Monday, March 18, 2013

The Lost Abbey - Saint's Devotion

The craft beer movement has been full of innovation: brewing techniques, barrel-aging practices and revisiting ancient recipes along with development of exciting new taste profiles (Black and White IPAs). This endless pursuit to keep innovating has lead brewmasters down an interesting path, inoculating their products with the wild yeast strain, Brettanomyces. 
Tomme Arthur, brewmaster of Lost Abbey has been at the forefront of this movement. His latest offering, Saint's Devotion, a Belgian Blonde Ale with "brett" pours a hazy-golden yellow with orange highlights. A light, airy head billows then dissipates, leaving excellent lacing around the entire glass. 
The aroma is full of pale malts with fruit sweetness. The sweetness conjures images of apple, pear and pineapples. The "brett" character presents as a musty, barnyard funk which works well against the fruitiness. 
The fruitiness that was present in the aroma takes a back seat as the "brett" took a commanding role in the taste profile. The barnyard funk in the aroma is complimented by an herbal earthiness that is accentuated by a high level of carbonation. The finish contains a slight acidic quality that is very dry and pleasant.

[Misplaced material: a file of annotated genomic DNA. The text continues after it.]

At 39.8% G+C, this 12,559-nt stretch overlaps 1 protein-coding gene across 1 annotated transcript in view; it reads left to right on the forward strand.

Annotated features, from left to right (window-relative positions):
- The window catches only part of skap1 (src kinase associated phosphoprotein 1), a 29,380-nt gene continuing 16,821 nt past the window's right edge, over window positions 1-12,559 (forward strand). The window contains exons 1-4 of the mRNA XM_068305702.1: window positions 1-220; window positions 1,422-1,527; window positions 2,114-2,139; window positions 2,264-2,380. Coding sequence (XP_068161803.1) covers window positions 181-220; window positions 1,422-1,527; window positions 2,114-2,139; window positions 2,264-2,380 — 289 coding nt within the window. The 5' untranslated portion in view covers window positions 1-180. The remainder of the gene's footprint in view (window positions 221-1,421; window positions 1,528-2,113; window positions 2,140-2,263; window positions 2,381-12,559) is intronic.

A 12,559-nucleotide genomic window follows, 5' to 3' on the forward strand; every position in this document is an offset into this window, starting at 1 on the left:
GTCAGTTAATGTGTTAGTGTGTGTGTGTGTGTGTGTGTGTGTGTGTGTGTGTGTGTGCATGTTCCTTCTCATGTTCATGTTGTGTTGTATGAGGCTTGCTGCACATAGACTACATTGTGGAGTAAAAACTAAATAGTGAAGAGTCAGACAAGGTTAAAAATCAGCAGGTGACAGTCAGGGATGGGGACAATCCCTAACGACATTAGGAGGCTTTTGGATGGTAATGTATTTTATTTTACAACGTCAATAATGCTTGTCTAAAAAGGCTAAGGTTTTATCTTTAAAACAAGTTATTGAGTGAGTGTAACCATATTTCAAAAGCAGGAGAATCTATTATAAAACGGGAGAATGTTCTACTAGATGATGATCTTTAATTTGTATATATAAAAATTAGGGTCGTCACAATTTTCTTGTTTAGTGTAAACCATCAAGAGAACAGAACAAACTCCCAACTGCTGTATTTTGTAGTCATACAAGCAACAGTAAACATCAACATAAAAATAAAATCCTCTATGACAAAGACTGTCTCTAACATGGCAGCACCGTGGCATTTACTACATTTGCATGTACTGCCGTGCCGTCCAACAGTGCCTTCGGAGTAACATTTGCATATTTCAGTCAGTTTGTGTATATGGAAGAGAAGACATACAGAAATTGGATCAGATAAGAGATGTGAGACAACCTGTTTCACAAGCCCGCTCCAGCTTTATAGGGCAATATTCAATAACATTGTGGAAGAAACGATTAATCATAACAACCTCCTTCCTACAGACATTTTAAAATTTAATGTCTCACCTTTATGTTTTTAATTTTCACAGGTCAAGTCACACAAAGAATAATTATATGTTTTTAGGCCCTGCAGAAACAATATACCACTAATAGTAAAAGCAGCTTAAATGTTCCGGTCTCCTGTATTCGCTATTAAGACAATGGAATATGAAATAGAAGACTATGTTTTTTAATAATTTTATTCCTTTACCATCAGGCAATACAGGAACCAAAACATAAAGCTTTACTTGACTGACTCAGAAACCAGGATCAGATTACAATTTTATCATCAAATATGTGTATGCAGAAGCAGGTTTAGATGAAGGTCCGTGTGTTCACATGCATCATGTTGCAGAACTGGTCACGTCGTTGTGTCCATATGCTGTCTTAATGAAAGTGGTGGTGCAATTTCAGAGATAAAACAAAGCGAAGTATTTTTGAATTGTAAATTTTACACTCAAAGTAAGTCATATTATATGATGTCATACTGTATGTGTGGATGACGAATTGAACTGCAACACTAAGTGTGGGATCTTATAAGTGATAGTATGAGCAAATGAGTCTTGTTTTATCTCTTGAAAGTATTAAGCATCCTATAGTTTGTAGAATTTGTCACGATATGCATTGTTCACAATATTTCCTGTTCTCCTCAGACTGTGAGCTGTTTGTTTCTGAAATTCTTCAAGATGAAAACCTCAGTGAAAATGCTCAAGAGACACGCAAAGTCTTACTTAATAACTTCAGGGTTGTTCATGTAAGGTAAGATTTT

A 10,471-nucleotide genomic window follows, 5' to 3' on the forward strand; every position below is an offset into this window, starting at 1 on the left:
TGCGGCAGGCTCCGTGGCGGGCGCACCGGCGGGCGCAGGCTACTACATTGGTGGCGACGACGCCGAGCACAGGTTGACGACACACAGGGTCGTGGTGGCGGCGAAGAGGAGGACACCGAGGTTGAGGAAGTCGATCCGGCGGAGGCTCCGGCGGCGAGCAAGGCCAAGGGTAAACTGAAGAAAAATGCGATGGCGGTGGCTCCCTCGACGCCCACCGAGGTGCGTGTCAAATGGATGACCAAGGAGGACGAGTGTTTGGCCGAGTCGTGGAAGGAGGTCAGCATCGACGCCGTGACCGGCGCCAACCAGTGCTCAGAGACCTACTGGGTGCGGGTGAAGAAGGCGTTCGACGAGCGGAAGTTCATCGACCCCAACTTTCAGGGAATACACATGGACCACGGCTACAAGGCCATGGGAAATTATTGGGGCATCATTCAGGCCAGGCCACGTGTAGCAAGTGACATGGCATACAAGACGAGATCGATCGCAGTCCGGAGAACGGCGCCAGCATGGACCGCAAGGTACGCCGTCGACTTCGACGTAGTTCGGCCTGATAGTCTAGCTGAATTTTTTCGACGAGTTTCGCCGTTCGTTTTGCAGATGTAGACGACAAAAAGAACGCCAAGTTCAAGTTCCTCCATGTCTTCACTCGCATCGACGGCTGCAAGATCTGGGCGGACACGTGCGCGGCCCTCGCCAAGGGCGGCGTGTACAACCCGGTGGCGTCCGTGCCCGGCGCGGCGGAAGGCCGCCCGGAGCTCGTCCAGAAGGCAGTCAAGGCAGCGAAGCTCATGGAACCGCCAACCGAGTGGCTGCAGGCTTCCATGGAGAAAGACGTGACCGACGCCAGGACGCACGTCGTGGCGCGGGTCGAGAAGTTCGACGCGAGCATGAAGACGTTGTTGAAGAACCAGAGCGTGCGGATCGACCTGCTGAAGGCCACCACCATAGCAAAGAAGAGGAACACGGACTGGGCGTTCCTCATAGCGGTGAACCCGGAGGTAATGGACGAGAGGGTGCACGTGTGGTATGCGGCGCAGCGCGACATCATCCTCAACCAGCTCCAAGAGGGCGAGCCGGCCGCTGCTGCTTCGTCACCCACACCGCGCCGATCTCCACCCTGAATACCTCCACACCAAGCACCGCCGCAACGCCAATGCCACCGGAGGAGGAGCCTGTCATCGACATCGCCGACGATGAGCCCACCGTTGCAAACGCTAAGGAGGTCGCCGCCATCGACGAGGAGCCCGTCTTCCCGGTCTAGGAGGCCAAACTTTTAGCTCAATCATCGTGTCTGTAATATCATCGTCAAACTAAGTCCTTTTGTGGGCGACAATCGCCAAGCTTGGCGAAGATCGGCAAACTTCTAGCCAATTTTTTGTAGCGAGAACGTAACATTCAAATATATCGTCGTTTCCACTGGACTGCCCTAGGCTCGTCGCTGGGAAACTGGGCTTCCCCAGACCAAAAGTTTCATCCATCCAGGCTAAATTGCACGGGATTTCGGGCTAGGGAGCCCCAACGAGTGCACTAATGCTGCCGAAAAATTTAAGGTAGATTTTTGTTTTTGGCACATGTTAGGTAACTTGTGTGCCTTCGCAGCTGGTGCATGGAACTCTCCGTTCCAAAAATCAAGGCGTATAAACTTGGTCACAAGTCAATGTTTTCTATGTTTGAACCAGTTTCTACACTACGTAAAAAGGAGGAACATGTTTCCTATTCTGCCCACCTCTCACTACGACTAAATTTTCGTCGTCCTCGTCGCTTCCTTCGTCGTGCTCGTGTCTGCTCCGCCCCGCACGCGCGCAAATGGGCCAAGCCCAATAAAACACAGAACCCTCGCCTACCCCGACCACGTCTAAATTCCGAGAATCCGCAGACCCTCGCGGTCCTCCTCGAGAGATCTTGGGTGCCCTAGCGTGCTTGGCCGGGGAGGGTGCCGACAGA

A great balanced "brett" beer; gave it a try!


Monday, March 4, 2013

Founders Brewing Company - Imperial Stout

There are a number of craft breweries that produce a collection stouts (Dark HorseCigar CityBells Brewery), but few rival those being offered by Founders Brewing Company. Their collection of stout is comprised of the obtainable Breakfast Stout and Imperial Stout and the ultra elusive Kentucky Breakfast Stout (aged in oak bourbon barrel) and Canadian Breakfast Stout (aged in maple syrup bourbon barrels). With the Imperial Stout hitting shelves over the past couple of weeks, I couldn't pass up the opportunity to try a product within my favorite beer style.
Founders Imperial Stout pours a beautiful, opaque black with no noticeable carbonation both in the beer's body and head. The head that did form was small, slick and wispy leaving quickly following the pour. When held to the light the beer had no ruby hues hugging the glass.
The aroma contained no delectable hop presence. It was comprised of dark chocolate that intensified as the beer warmed. Complimenting this chocolate component was a sweetness that reminded me of molasses. The striking, somewhat unexpected quality of the aroma, booziness, was more powerful than I have experienced in other American versions of Russian Imperial Stout.